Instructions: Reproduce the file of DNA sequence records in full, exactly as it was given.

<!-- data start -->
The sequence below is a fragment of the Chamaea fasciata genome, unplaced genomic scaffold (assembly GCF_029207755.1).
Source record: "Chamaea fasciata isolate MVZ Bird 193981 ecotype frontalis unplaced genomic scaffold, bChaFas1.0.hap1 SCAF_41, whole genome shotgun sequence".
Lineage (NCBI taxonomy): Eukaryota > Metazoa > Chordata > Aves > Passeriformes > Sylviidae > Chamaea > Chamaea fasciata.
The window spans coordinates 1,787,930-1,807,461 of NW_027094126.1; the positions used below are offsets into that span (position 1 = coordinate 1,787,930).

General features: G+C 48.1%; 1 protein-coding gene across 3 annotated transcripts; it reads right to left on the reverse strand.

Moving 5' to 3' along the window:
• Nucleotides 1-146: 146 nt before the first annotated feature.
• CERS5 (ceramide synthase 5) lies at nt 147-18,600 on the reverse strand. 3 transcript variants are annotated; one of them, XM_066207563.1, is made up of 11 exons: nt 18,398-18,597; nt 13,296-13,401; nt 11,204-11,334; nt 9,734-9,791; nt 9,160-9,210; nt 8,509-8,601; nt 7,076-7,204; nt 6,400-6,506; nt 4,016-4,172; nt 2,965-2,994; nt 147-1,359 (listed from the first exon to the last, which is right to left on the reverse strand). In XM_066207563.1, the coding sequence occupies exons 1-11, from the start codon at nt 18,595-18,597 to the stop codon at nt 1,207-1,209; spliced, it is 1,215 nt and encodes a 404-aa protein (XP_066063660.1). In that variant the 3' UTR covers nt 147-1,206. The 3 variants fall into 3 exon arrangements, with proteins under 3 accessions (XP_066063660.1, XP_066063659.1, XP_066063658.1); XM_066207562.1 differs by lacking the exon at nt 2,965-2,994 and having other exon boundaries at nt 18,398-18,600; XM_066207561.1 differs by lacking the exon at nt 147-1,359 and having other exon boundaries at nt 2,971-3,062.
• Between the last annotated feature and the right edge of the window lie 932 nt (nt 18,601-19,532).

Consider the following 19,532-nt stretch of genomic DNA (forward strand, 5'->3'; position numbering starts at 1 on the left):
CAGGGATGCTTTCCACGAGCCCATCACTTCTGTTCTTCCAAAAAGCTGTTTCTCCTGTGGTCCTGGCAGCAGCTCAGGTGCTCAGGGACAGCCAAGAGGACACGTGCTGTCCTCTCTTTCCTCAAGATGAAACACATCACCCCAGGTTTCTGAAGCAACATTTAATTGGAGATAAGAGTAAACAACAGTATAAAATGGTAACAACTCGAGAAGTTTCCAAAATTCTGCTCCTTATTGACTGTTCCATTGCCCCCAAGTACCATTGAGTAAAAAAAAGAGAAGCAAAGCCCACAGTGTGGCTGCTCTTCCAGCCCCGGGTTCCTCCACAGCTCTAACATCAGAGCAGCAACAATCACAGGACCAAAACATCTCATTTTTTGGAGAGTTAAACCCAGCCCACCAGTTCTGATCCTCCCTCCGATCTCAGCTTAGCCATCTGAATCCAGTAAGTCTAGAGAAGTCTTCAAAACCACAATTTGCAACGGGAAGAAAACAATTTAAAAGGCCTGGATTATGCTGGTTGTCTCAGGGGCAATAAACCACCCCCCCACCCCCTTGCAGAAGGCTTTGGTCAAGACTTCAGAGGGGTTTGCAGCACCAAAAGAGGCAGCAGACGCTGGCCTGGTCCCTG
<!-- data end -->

The sequence below is a fragment of the Chamaea fasciata genome, unplaced genomic scaffold (assembly GCF_029207755.1).
Source record: "Chamaea fasciata isolate MVZ Bird 193981 ecotype frontalis unplaced genomic scaffold, bChaFas1.0.hap1 SCAF_41, whole genome shotgun sequence".
Lineage (NCBI taxonomy): Eukaryota > Metazoa > Chordata > Aves > Passeriformes > Sylviidae > Chamaea > Chamaea fasciata.
The window spans coordinates 1,787,930-1,807,461 of NW_027094126.1; the positions used below are offsets into that span (position 1 = coordinate 1,787,930).

General features: G+C 48.1%; 1 protein-coding gene across 3 annotated transcripts; it reads right to left on the reverse strand.

Moving 5' to 3' along the window:
• Nucleotides 1-146: 146 nt before the first annotated feature.
• CERS5 (ceramide synthase 5) lies at nt 147-18,600 on the reverse strand. 3 transcript variants are annotated; one of them, XM_066207563.1, is made up of 11 exons: nt 18,398-18,597; nt 13,296-13,401; nt 11,204-11,334; nt 9,734-9,791; nt 9,160-9,210; nt 8,509-8,601; nt 7,076-7,204; nt 6,400-6,506; nt 4,016-4,172; nt 2,965-2,994; nt 147-1,359 (listed from the first exon to the last, which is right to left on the reverse strand). In XM_066207563.1, the coding sequence occupies exons 1-11, from the start codon at nt 18,595-18,597 to the stop codon at nt 1,207-1,209; spliced, it is 1,215 nt and encodes a 404-aa protein (XP_066063660.1). In that variant the 3' UTR covers nt 147-1,206. The 3 variants fall into 3 exon arrangements, with proteins under 3 accessions (XP_066063660.1, XP_066063659.1, XP_066063658.1); XM_066207562.1 differs by lacking the exon at nt 2,965-2,994 and having other exon boundaries at nt 18,398-18,600; XM_066207561.1 differs by lacking the exon at nt 147-1,359 and having other exon boundaries at nt 2,971-3,062.
• Between the last annotated feature and the right edge of the window lie 932 nt (nt 18,601-19,532).

Consider the following 19,532-nt stretch of genomic DNA (forward strand, 5'->3'; position numbering starts at 1 on the left):
CAGGGATGCTTTCCACGAGCCCATCACTTCTGTTCTTCCAAAAAGCTGTTTCTCCTGTGGTCCTGGCAGCAGCTCAGGTGCTCAGGGACAGCCAAGAGGACACGTGCTGTCCTCTCTTTCCTCAAGATGAAACACATCACCCCAGGTTTCTGAAGCAACATTTAATTGGAGATAAGAGTAAACAACAGTATAAAATGGTAACAACTCGAGAAGTTTCCAAAATTCTGCTCCTTATTGACTGTTCCATTGCCCCCAAGTACCATTGAGTAAAAAAAAGAGAAGCAAAGCCCACAGTGTGGCTGCTCTTCCAGCCCCGGGTTCCTCCACAGCTCTAACATCAGAGCAGCAACAATCACAGGACCAAAACATCTCATTTTTTGGAGAGTTAAACCCAGCCCACCAGTTCTGATCCTCCCTCCGATCTCAGCTTAGCCATCTGAATCCAGTAAGTCTAGAGAAGTCTTCAAAACCACAATTTGCAACGGGAAGAAAACAATTTAAAAGGCCTGGATTATGCTGGTTGTCTCAGGGGCAATAAACCACCCCCCCACCCCCTTGCAGAAGGCTTTGGTCAAGACTTCAGAGGGGTTTGCAGCACCAAAAGAGGCAGCAGACGCTGGCCTGGTCCCTG